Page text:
Lexington, Kentucky, Monday April 23
Nobody does racing quite like Kentucky, and with two weeks to go until the world-famous Derby, you can sense the excitement.
Our journey up from Tennessee lasts about four hours and we head to Keeneland, one of America’s prettiest race tracks. We are guests of the club so we wear formal clothing – ties and jackets for the men, dresses for the women – lunch in the club room and get to join the horses in the parade paddock and view one race from trackside in the winners’ enclosure before having our photograph taken with the winning jockey. It’s an amazing experience and to cap it all I win $50. An altogether amazing Kentucky experience.
Our drive to Wild Turkey takes us through some of America’s wealthiest regions, as wealthy as Beverley Hills. We pass the property where the former ambassador to London lives and where the Queen stays when visiting her race horses. The properties are vast, with beautiful galloping on perfectly kept meadows. These are the breeding grounds for the world’s best horses, their bones strengthened by grass enriched by the very same nutrients that make for great bourbon.
To reach the new Wild Turkey distillery at Lawrenceberg you cross a unique S-shaped bridge which crosses the Kentucky River. Down to the right is the old Wild Turkey distillery, looking old and tired. Up to the left, only half a mile away, is the new distillery, and we’re met in the driveway by the legendary Jimmy Russell, who takes us on a tour, leads us through a tasting and joins us for dinner in the evening.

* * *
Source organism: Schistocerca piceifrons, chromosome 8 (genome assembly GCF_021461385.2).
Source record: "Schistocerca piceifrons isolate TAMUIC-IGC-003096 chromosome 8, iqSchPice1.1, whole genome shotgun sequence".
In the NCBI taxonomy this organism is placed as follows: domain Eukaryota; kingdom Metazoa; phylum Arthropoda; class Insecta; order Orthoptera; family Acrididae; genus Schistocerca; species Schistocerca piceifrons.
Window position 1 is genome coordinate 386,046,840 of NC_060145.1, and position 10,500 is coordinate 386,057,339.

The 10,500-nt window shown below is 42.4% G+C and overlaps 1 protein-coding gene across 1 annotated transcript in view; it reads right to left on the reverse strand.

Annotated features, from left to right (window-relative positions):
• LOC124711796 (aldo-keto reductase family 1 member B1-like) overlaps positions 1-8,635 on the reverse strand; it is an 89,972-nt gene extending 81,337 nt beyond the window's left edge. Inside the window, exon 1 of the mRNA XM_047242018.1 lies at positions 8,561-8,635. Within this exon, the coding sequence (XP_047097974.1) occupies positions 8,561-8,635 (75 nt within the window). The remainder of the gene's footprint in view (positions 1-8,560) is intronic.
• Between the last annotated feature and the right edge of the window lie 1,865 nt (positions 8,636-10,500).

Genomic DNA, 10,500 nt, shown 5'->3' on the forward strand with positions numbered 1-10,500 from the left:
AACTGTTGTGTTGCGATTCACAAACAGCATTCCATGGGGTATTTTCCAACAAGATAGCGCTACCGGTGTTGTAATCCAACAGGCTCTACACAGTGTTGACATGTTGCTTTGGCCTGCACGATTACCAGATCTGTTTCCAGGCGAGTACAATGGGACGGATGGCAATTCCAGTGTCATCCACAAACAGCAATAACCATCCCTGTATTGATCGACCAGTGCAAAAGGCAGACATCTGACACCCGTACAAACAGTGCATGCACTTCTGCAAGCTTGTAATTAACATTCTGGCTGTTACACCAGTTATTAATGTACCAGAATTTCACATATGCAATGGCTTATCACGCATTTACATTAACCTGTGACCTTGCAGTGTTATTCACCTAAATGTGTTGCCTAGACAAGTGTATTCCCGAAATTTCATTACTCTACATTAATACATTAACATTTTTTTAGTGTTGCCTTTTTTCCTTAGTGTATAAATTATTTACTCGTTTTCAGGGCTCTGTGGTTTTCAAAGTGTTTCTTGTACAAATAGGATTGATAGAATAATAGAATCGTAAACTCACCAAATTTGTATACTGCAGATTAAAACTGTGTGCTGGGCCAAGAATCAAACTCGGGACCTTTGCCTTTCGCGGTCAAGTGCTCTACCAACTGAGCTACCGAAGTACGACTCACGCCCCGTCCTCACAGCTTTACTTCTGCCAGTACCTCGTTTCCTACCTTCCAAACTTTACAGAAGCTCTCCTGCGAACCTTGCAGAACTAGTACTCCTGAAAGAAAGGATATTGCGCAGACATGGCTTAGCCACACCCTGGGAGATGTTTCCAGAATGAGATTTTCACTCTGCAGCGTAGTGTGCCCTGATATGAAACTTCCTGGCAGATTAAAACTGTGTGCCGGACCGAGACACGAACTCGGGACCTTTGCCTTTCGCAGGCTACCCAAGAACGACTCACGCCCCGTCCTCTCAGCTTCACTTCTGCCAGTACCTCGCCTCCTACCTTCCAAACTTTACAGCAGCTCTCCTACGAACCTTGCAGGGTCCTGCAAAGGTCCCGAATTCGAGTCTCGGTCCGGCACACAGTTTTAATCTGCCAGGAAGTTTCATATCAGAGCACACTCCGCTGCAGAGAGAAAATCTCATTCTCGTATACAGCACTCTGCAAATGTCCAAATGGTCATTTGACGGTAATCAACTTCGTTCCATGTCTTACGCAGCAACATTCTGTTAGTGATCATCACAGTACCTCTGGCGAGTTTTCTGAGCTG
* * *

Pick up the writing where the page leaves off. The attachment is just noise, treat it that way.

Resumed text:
The new plant is capable of doubling the capacity of Wild Turkey to close to 50 million litres a year. Twenty huge fermenters are the main difference between the old and new properties, and Russell says he has settled well in to the new environment. and the biggest change product-wise is the successful launch of Wild Turkey 81, a 40.5% abv version of the famous Wild Turkey 101, introduced because many bars in America won’t stock the stronger whiskey.
“What the new distillery does is give us the chance to put Wild Turkey back at the front of bourbon,” Russell says later. “We’ve got the support which we’ve wanted for a long time.”
Dinner is at the Holly Hill Inn, one of Kentucky’s most exclusive restaurants. Here we’re joined by 12 craft distillers who set up stands so we can sample their whiskeys and then they join us for dinner. I dine with Jimmy Russell and his delightful wife.
And the new whiskeys? Many of them are too young and are works in progress but there is some fine rye and my favourite of the evening is a whisky with grain dried by peat, beech and cherry wood so that it has a fragrant incense-like smokiness. Exciting time.
It’s another long day but a good one.